Taking a look at consumer opinions on mobile-optimized websites, it’s expected by 67% that mobile-optimized sites run faster and by 54% that information should be easier to find. A criticism to be wary of, however, is that 54% of consumers say that mobile-optimized sites don’t give enough information. Only 27% of consumers say that if a site is not mobile-optimized, they leave for another site, but 31% admit to typically not knowing/realizing if the site is optimized and we would predict that percentage to be higher than consumers themselves are aware.
In the age of mobile marketing, everything that is true of the importance to overall design and UX on a desktop computer is even truer on a phone, for which the opportunities for conversions increase more and more each day.
LEVERAGING THE POWER OF APPS
Eighty-nine percent of time spent on mobile media is through apps. However, it’s important to not undermine the importance of responsive design and mobile-first UX investment and carefully interpret this data. “Facebook, games and utility apps will naturally have the greatest time spent and browser use is still significant by volume if not proportion.”
The user experience and design of apps is just as important as your existing website. The difference is that you have a really unique opportunity to reach people who already care about your brand. They have downloaded the app and are eager to hear from you. Don’t miss this chance to create an experience they will talk about, remain loyal to and not only continue to complete conversions but probably bring others who will do the same.
OTHER WAYS TO DIGITALLY INCREASE CONVERSIONS
There are many aspects to overall design and user experience. Some are more capable of separate implementation than others. Two methods of increasing conversions with statistics that are too impressive to disregard are the sharing of product benefits, social proof and credibility indicators and the effective sharing of product videos.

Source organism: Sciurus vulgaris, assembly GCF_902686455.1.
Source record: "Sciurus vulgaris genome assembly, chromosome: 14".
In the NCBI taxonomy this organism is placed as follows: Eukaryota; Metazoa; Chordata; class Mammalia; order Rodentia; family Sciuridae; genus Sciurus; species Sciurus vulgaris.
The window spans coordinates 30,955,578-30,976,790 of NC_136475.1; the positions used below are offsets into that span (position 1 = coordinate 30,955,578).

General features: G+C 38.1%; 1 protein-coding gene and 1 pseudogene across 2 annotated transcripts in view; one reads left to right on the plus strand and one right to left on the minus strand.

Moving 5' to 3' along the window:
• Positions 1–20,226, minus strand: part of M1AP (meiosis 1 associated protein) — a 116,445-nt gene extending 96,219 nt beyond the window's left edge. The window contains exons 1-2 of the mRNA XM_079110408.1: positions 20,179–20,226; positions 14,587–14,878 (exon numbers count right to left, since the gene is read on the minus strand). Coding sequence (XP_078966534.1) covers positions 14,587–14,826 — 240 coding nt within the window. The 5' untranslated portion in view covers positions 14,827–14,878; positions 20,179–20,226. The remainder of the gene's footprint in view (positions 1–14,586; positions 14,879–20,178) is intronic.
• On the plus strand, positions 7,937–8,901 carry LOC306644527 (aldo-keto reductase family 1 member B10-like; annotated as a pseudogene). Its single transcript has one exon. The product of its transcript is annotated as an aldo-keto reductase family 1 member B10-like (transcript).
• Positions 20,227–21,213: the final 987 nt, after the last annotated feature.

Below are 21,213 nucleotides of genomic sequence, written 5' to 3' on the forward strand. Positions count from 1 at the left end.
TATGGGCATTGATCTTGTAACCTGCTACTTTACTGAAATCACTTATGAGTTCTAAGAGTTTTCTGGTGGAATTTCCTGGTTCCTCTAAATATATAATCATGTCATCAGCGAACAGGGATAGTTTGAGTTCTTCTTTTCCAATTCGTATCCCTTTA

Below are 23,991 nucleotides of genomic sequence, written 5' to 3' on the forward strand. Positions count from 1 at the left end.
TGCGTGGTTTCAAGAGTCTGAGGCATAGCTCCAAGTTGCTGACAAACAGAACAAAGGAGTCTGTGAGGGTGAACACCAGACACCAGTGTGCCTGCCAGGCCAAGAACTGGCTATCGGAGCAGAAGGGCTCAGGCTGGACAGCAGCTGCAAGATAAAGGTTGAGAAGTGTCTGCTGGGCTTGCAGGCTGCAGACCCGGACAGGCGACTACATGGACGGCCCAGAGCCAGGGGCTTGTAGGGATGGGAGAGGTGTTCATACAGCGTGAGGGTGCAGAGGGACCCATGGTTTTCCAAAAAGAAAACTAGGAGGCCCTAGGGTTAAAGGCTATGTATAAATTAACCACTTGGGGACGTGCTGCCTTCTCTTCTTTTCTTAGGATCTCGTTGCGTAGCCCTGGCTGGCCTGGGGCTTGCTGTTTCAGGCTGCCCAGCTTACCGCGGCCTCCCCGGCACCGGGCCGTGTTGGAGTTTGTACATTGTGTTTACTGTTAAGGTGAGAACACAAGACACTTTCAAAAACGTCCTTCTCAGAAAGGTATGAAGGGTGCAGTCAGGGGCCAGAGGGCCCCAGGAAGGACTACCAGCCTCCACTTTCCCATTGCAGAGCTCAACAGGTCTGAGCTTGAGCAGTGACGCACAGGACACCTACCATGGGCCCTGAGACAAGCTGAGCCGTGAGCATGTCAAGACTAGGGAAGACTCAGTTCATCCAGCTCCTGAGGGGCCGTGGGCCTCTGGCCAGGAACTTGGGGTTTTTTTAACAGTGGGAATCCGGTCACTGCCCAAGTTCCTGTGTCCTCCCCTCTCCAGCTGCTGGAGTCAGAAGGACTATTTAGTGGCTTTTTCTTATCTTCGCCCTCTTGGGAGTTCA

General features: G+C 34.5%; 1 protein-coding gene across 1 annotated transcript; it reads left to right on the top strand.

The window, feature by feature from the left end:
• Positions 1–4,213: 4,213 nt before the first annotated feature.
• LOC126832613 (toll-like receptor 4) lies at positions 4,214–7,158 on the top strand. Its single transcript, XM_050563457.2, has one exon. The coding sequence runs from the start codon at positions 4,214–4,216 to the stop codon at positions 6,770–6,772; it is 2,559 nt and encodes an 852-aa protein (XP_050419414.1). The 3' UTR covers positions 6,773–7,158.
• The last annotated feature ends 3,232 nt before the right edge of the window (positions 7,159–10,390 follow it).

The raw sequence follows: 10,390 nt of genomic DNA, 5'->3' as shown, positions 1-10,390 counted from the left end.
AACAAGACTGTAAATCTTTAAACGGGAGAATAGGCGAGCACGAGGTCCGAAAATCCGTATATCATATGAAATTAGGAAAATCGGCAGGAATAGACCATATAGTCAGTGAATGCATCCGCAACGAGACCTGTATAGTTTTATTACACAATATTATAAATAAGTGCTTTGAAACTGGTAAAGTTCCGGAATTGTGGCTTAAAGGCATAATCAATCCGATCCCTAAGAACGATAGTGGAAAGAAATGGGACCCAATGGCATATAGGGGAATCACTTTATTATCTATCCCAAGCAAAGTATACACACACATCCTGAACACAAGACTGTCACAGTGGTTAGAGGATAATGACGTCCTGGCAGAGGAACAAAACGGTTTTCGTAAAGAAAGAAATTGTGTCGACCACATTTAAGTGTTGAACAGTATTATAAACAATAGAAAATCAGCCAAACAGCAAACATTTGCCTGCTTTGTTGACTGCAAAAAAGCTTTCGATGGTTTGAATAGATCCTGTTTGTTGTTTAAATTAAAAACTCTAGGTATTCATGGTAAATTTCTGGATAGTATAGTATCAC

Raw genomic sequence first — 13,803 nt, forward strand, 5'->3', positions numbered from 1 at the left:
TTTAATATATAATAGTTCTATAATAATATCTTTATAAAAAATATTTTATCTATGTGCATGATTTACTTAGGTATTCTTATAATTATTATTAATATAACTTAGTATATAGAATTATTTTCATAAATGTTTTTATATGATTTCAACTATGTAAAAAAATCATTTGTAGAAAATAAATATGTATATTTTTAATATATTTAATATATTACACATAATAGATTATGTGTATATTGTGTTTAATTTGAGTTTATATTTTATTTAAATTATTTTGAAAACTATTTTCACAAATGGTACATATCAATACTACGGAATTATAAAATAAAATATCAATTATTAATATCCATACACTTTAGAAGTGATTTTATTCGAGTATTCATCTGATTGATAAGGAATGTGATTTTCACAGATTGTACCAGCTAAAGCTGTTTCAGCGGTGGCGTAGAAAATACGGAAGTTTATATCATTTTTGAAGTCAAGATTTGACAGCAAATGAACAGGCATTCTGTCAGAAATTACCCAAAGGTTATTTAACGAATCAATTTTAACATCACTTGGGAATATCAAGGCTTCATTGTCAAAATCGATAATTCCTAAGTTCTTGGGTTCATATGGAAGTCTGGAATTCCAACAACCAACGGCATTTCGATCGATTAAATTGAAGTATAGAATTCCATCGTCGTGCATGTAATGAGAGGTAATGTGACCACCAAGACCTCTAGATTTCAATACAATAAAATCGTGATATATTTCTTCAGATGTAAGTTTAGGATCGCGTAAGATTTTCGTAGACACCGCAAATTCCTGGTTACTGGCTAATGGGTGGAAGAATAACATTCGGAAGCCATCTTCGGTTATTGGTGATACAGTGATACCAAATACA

Websites that share credibility indicators, which can even include sharing the images and stories of trustworthy people, see up to a 144% improvement on landing pages. And product videos which are enjoyed by consumers increase brand associations by nearly 140% and purchase intent by 97%.
If you aren’t prepared for a complete design and UX overhaul just yet, Digital Surgeons can help maximize your credibility factors by communicating strategic messages that help consumers connect with your product and people. Digital Surgeons can also produce engaging brand videos to tell stories that drive results.
PROVEN RETURN ON INVESTMENT
The investment of strategic design and UX has proven return on investment across site performance, site exposure, sales and conversions, brand credibility and affinity. Increased loyalty and consumer satisfaction leads to overall revenue and conversion improvements. More efficient spending results in fewer support calls and effective deployment of resources.
As Frank Spillers, web and usability expert said: ‘Understanding "intention of return and return purchase" hedges on one action: the decision the user makes based on their experience with the site, during and immediately after the session.’
NOW LET YOUR CLIENT DECIDE FOR THEMSELVES
Your client has to make the choice but you’ve done your part by understanding the value of your blood and sweat and communicating how design and user experience work can push their business and brand forward.
 Journal of Business Research via ScienceDirect. Article: Consumer engagement in a virtual brand community: an exploratory analysis By Roderick J. Brodie, Ana Ilic, Biljana Juric, Linda Hollebeek